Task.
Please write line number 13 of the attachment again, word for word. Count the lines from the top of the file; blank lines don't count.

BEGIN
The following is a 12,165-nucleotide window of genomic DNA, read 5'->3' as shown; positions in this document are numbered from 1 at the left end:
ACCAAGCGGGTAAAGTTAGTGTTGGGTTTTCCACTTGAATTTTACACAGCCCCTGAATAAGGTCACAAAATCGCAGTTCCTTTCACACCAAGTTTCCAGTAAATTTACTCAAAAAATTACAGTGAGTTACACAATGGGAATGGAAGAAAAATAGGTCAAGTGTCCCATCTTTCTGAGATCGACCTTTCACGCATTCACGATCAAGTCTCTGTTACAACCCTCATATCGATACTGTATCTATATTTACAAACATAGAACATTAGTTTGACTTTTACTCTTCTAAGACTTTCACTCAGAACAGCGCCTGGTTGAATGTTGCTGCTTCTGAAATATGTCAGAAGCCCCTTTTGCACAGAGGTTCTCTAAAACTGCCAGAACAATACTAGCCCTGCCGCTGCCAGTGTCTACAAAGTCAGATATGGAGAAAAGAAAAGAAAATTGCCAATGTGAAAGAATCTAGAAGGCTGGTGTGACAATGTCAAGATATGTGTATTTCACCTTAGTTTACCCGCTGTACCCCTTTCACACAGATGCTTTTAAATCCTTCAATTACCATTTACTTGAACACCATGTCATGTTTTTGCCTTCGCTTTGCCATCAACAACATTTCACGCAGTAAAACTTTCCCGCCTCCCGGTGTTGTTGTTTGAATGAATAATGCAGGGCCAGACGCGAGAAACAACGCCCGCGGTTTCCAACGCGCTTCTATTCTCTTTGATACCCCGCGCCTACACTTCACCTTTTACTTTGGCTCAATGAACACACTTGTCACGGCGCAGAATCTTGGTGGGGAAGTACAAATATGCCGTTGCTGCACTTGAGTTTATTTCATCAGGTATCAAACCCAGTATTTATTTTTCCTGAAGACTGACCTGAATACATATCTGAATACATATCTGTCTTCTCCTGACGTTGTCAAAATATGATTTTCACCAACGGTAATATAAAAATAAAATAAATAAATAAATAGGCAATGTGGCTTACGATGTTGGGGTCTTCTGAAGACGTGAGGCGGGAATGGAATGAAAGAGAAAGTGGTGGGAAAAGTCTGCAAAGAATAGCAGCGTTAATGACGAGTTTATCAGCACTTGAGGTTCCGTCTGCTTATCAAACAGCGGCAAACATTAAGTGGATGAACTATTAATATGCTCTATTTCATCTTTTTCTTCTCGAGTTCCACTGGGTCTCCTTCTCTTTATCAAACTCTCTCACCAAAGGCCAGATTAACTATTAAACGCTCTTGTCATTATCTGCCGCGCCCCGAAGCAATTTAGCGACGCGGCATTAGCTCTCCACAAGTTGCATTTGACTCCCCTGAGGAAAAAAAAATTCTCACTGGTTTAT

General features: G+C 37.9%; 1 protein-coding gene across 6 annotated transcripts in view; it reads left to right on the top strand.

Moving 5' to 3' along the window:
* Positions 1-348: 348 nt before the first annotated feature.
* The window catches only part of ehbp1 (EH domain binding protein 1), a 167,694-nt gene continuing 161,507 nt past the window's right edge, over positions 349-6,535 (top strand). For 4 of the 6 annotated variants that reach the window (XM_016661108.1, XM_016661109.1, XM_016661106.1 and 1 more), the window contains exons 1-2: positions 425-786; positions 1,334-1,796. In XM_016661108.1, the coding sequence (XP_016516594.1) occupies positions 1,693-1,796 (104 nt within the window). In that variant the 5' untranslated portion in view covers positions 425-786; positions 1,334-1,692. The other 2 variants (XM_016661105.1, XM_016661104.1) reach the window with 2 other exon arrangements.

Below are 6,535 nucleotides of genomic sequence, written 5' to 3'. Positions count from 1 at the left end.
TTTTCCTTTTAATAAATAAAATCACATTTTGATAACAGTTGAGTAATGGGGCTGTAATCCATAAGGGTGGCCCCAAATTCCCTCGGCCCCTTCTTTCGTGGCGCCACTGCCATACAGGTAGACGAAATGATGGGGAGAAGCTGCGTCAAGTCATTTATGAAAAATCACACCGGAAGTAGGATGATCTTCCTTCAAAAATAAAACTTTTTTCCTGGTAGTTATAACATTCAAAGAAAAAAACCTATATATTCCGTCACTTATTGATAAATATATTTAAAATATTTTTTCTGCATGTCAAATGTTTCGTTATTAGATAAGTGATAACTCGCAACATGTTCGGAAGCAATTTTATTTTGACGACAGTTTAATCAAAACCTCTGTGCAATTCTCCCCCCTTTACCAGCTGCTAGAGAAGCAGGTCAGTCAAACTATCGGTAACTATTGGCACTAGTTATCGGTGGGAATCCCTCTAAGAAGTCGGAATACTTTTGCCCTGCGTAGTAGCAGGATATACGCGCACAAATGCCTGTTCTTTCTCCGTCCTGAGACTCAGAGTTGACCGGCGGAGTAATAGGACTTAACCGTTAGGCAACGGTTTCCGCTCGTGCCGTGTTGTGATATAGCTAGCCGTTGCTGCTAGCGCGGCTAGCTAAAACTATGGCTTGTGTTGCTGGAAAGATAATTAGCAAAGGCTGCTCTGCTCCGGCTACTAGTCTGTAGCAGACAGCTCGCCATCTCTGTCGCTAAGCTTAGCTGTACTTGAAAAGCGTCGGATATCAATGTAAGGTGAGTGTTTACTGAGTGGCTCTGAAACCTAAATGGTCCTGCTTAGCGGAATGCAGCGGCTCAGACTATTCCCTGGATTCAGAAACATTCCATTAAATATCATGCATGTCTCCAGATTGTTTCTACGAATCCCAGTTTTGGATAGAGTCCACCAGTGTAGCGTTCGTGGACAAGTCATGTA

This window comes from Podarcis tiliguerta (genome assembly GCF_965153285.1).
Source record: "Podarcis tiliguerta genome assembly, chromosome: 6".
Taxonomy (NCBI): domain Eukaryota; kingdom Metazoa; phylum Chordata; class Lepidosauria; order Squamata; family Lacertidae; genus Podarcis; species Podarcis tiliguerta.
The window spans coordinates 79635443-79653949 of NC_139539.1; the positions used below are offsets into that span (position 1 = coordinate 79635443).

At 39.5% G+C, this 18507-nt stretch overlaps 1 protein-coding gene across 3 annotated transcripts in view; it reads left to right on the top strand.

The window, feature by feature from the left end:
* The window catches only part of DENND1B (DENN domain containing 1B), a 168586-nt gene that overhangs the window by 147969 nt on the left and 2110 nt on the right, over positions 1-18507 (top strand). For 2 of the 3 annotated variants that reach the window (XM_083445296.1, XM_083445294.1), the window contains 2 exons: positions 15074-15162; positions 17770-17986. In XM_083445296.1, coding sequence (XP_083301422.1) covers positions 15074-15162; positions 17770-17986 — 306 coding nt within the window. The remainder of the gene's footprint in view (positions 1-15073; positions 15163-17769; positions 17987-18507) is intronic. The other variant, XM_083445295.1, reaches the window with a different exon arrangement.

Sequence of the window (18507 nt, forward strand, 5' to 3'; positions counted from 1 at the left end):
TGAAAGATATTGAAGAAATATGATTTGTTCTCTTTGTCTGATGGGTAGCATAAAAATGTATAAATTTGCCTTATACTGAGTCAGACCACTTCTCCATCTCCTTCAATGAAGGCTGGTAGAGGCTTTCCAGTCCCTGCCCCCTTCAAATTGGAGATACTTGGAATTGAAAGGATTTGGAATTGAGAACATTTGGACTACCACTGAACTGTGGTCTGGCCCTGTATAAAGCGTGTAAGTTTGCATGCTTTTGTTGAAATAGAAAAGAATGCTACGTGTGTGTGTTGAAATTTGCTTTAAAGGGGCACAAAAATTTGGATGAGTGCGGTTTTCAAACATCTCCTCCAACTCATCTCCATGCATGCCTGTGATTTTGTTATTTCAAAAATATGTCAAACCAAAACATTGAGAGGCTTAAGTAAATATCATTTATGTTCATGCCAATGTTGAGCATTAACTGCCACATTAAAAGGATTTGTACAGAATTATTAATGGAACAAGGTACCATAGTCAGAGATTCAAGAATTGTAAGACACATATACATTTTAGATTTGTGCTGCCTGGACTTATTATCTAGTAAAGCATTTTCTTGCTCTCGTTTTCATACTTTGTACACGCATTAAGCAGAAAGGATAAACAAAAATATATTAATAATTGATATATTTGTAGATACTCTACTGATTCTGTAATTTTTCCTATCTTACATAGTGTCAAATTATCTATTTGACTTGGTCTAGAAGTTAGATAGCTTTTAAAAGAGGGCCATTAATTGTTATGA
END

At 39.5% G+C, this 18507-nt stretch overlaps 1 protein-coding gene across 3 annotated transcripts in view; it reads left to right on the top strand.